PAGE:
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    Your Age-by-Age Guide to a Healthy Heart

    Hidden risks and new save-your-life advice for every decade

    Surprising Hidden Risks

    • Missed periods. Just about everyone skips from time to time, but women with long histories of irregular cycles at age 35 have a 50 percent greater chance of eventually having a heart attack, a large Harvard study reported. It may be because erratic cycles are frequently linked with obesity. They're also a sign of polycystic ovary syndrome (PCOS), a common hormonal disorder that raises the risk of high cholesterol, high blood pressure, and diabetes, as well as infertility and acne. Medication and weight loss (if needed) can get symptoms under control — and should reduce your heart risk, says Anuja Dokras, M.D., an ob-gyn at the Hospital of the University of Pennsylvania. Still, to be on the safe side, she advises her PCOS patients to get cholesterol and blood sugar checks every other year.

    • High blood sugar in pregnancy. You don't have to have had full-blown gestational diabetes — even the suspicion of the disorder is heart-risky. A University of Toronto study found that women who "fail" the glucose screening test that's routinely given in pregnancy have a 19 percent increased risk of heart disease over the next 12 years — even if they pass the second, definitive test and do not have the disease. (For women who do have it, odds jump by 66 percent.) This scenario — a positive screening and negative diagnostic test — may be an indication that a woman's glucose control and arteries aren't quite as healthy as they could be, says lead author Ravi Retnakaran, M.D. What can you do now? Ask your doctor about more targeted checkups for potential heart problems — and keep your weight down.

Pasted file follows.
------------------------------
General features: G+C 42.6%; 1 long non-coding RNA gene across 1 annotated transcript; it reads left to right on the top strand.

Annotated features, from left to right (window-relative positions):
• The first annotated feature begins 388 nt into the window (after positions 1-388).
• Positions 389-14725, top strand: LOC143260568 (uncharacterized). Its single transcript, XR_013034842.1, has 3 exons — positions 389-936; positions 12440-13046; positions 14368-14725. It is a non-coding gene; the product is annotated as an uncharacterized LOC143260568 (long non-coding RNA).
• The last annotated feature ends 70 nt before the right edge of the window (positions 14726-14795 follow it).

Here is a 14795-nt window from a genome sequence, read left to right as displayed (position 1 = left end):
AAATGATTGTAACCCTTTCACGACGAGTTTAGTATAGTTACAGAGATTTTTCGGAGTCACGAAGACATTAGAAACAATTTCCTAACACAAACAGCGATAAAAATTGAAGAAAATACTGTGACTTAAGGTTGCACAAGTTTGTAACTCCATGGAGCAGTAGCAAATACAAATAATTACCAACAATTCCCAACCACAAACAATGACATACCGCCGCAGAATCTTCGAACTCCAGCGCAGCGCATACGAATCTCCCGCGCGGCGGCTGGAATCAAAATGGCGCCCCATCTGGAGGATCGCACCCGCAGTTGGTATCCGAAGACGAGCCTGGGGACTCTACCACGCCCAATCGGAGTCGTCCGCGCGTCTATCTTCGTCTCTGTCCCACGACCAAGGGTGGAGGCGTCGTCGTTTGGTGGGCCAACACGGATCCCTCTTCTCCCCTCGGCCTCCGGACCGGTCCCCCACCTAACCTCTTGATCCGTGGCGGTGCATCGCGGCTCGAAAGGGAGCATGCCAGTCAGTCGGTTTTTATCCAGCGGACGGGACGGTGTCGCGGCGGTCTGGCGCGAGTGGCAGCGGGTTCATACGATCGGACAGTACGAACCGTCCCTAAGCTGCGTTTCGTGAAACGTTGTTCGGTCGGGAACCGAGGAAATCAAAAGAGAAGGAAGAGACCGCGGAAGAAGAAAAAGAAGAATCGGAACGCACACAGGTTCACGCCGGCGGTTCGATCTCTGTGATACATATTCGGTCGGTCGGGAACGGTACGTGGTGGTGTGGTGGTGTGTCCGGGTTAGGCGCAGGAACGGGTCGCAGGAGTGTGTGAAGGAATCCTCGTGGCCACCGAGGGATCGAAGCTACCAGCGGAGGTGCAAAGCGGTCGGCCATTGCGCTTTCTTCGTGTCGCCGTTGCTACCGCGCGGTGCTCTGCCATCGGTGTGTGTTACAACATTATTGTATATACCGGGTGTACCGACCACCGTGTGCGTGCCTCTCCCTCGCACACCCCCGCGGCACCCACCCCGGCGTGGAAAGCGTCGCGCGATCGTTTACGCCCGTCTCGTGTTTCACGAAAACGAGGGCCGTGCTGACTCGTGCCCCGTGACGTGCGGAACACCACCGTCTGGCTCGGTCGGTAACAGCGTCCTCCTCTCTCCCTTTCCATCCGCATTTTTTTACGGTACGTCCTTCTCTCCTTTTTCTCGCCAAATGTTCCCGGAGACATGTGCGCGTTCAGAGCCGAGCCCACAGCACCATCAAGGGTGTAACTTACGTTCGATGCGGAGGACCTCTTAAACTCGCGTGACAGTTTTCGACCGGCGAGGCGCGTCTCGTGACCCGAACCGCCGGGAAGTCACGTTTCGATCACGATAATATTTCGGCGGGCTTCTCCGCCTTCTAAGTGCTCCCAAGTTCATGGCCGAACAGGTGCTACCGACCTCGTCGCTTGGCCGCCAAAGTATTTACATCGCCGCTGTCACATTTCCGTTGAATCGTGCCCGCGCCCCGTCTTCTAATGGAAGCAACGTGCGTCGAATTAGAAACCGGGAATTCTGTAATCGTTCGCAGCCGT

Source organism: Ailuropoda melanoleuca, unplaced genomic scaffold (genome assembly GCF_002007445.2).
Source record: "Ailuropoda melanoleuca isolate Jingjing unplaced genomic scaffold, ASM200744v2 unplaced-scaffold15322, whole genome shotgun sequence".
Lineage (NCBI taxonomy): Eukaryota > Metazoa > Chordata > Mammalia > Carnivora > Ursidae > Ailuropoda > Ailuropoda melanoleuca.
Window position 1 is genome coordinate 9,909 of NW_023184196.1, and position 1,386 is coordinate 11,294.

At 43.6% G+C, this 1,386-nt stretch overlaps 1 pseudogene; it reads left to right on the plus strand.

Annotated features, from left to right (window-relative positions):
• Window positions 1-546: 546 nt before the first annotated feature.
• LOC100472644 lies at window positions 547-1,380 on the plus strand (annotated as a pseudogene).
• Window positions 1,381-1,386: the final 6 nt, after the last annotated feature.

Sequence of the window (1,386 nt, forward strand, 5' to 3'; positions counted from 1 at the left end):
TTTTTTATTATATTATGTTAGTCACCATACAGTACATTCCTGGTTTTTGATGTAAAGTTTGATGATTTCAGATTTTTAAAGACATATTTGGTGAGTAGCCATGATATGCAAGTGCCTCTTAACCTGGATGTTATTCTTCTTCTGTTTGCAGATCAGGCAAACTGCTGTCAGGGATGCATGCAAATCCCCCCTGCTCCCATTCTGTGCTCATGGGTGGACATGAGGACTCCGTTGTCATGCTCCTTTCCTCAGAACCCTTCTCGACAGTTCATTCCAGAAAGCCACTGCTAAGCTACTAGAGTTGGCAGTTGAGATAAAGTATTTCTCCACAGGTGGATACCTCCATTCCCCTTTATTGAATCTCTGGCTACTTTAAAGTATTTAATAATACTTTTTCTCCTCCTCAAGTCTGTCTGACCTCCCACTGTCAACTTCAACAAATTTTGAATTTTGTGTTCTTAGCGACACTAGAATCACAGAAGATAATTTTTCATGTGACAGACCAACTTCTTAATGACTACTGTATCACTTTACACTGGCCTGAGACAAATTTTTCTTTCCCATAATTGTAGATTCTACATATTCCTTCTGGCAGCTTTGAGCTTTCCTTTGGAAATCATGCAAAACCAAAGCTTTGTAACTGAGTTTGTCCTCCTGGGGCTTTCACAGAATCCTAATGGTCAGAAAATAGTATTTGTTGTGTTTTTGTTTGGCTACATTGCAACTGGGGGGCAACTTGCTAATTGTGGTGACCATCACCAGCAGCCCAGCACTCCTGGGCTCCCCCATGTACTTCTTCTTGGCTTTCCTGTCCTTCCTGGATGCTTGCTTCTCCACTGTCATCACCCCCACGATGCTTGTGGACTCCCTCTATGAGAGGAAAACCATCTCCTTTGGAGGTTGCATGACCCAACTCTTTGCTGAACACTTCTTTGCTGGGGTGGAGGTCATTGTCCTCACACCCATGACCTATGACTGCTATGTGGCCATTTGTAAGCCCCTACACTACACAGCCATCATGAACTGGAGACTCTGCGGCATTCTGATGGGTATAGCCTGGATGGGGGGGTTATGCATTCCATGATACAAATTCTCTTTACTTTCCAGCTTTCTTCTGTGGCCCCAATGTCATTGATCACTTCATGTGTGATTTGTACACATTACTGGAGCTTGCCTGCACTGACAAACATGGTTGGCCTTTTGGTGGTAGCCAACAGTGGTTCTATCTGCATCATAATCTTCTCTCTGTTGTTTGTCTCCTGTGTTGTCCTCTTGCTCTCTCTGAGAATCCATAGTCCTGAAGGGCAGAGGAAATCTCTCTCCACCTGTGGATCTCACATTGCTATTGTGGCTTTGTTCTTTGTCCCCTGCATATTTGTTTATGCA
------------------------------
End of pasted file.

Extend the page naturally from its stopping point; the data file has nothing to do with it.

• Low vitamin D. In a large Finnish study, adults over age 30 who had the lowest blood levels of vitamin D were 25 percent more likely to die from cardiovascular disease later in life than those with the highest levels. "Vitamin D may keep the muscle cells that line the artery walls healthy and flexible, helping to maintain good blood flow to the heart and brain," says Michal Melamed, M.D., of Albert Einstein College of Medicine in New York City. Only 23 percent of Americans have adequate D levels; to find out where you stand, ask your doctor for a blood check. What's a "good" level? Experts aren't sure what number is ideal, but agree it should be at least 30 nanograms per milliliter. As for supplements, current guidelines recommend 200 IUs of D daily for people ages 19 to 50, 400 IUs for ages 51 to 70, and 600 IUs for those over 70, but most experts think 1,000 IUs is more in line with what you really need.

    Start screening early — then don't slack off. These are the tests all women should have, says the American Heart Association, but ask your doctor about special exams or more frequent checks if you're at higher risk.

    In Your 30s:
    • Blood pressure, pulse, waist circumference, and BMI: Have these measured every two years
    • Family history: Update at every doctor's visit
    • Fasting cholesterol: Test every five years

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